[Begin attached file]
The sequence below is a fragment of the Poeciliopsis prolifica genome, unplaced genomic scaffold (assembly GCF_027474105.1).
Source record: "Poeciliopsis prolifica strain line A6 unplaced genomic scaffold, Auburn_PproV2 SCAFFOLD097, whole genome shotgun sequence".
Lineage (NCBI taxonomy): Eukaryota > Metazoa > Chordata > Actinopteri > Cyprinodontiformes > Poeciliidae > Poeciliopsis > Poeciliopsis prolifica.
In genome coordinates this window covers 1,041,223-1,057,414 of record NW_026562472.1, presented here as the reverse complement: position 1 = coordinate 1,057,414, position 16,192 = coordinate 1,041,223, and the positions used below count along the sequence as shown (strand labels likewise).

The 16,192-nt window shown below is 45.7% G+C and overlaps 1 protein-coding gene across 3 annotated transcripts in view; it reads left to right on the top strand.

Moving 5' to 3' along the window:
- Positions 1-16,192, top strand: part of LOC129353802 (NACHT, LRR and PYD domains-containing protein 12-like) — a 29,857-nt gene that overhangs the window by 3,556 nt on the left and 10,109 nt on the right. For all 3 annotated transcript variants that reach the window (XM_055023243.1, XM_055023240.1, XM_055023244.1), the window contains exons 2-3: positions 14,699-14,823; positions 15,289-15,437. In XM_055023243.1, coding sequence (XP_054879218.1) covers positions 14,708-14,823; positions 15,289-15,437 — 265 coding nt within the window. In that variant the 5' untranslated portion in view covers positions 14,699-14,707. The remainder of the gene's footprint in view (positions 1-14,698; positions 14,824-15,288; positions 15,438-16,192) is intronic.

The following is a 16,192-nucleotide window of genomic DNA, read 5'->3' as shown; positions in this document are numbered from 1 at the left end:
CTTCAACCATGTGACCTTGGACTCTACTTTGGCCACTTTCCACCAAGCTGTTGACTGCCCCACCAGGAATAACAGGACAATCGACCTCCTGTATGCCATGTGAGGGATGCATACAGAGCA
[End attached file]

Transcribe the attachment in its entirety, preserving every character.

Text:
The sequence below is a fragment of the Poeciliopsis prolifica genome, unplaced genomic scaffold (assembly GCF_027474105.1).
Source record: "Poeciliopsis prolifica strain line A6 unplaced genomic scaffold, Auburn_PproV2 SCAFFOLD097, whole genome shotgun sequence".
Lineage (NCBI taxonomy): Eukaryota > Metazoa > Chordata > Actinopteri > Cyprinodontiformes > Poeciliidae > Poeciliopsis > Poeciliopsis prolifica.
In genome coordinates this window covers 1,041,223-1,057,414 of record NW_026562472.1, presented here as the reverse complement: position 1 = coordinate 1,057,414, position 16,192 = coordinate 1,041,223, and the positions used below count along the sequence as shown (strand labels likewise).

The 16,192-nt window shown below is 45.7% G+C and overlaps 1 protein-coding gene across 3 annotated transcripts in view; it reads left to right on the top strand.

Moving 5' to 3' along the window:
- Positions 1-16,192, top strand: part of LOC129353802 (NACHT, LRR and PYD domains-containing protein 12-like) — a 29,857-nt gene that overhangs the window by 3,556 nt on the left and 10,109 nt on the right. For all 3 annotated transcript variants that reach the window (XM_055023243.1, XM_055023240.1, XM_055023244.1), the window contains exons 2-3: positions 14,699-14,823; positions 15,289-15,437. In XM_055023243.1, coding sequence (XP_054879218.1) covers positions 14,708-14,823; positions 15,289-15,437 — 265 coding nt within the window. In that variant the 5' untranslated portion in view covers positions 14,699-14,707. The remainder of the gene's footprint in view (positions 1-14,698; positions 14,824-15,288; positions 15,438-16,192) is intronic.

The following is a 16,192-nucleotide window of genomic DNA, read 5'->3' as shown; positions in this document are numbered from 1 at the left end:
CTTCAACCATGTGACCTTGGACTCTACTTTGGCCACTTTCCACCAAGCTGTTGACTGCCCCACCAGGAATAACAGGACAATCGACCTCCTGTATGCCATGTGAGGGATGCATACAGAGCA